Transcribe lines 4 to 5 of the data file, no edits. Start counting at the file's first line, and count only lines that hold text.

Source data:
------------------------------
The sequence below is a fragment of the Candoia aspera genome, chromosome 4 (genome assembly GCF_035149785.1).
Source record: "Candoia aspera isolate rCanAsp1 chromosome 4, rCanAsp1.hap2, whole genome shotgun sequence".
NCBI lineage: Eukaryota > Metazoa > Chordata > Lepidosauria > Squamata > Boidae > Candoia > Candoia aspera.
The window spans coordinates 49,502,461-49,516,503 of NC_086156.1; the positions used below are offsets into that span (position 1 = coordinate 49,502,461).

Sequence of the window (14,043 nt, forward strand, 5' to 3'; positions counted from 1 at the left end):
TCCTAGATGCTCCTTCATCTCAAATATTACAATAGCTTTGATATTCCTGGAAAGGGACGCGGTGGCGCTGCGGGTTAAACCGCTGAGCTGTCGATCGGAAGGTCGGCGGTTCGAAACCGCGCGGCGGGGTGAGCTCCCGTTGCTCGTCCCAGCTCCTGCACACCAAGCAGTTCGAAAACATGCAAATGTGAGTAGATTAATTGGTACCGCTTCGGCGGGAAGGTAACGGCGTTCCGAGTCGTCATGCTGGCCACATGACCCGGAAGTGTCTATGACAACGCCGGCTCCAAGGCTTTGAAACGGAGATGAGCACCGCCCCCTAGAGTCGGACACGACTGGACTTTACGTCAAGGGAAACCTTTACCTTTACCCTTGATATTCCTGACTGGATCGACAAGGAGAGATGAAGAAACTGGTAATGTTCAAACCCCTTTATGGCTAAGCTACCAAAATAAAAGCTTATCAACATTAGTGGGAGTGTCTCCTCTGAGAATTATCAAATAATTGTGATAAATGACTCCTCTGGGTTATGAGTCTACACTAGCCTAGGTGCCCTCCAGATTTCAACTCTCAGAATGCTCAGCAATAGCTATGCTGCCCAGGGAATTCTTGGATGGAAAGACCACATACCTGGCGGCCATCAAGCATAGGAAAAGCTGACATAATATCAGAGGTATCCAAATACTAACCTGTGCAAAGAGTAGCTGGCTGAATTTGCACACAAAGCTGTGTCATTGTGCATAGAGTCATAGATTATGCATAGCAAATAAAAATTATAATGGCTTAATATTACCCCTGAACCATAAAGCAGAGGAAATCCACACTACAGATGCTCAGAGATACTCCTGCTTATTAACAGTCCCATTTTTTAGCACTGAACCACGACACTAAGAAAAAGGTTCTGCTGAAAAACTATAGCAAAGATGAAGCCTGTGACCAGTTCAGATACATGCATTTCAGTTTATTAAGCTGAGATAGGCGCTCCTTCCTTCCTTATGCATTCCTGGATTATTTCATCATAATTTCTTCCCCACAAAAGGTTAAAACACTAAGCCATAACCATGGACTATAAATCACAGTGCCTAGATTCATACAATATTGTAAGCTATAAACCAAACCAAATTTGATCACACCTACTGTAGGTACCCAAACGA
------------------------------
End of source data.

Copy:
The window spans coordinates 49,502,461-49,516,503 of NC_086156.1; the positions used below are offsets into that span (position 1 = coordinate 49,502,461).

Sequence of the window (14,043 nt, forward strand, 5' to 3'; positions counted from 1 at the left end):